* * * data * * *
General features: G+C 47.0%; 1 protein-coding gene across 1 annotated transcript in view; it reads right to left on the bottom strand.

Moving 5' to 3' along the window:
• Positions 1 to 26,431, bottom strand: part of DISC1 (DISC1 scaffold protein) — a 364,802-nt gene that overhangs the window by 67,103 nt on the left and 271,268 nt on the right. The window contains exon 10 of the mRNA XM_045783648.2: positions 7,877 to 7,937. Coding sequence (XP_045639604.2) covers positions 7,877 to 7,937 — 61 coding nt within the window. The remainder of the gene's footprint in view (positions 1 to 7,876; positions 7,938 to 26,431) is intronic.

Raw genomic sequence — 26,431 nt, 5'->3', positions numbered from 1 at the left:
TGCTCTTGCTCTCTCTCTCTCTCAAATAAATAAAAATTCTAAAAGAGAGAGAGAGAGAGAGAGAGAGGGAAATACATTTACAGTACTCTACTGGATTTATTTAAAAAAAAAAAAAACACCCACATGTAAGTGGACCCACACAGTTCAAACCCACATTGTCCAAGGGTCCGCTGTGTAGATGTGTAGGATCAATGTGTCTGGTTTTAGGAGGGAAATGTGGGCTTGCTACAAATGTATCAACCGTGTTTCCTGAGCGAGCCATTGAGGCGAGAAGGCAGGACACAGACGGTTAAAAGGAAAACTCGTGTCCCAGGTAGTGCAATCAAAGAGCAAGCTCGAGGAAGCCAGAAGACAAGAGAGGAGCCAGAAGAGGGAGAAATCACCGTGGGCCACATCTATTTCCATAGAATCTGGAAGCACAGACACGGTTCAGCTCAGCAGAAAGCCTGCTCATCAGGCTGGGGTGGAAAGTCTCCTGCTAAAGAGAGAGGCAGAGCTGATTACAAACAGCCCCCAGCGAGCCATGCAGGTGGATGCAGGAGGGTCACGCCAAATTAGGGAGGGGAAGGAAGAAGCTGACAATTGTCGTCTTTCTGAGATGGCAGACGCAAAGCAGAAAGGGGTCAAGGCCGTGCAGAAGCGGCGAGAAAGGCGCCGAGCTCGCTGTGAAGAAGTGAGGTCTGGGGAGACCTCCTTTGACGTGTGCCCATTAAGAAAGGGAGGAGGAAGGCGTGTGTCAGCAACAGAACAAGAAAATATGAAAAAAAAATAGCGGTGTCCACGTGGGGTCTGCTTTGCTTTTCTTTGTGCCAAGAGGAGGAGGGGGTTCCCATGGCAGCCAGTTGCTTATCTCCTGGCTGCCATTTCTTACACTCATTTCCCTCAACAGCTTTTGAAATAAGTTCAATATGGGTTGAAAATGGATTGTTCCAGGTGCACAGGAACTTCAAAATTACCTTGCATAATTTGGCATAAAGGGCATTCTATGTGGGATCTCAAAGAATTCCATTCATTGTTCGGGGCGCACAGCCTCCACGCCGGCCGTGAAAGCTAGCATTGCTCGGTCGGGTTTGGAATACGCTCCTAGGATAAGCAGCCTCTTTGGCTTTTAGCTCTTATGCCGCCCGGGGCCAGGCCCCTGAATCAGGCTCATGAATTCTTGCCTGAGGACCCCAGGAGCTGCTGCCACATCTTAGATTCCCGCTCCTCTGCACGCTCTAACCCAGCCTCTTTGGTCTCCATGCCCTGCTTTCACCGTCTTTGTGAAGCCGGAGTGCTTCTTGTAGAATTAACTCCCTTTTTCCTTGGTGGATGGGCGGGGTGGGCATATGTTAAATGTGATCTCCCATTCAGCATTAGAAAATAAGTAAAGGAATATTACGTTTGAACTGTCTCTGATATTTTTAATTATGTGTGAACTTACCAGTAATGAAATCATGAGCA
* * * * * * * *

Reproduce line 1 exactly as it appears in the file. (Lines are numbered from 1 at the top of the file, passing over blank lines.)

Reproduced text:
General features: G+C 47.0%; 1 protein-coding gene across 1 annotated transcript in view; it reads right to left on the bottom strand.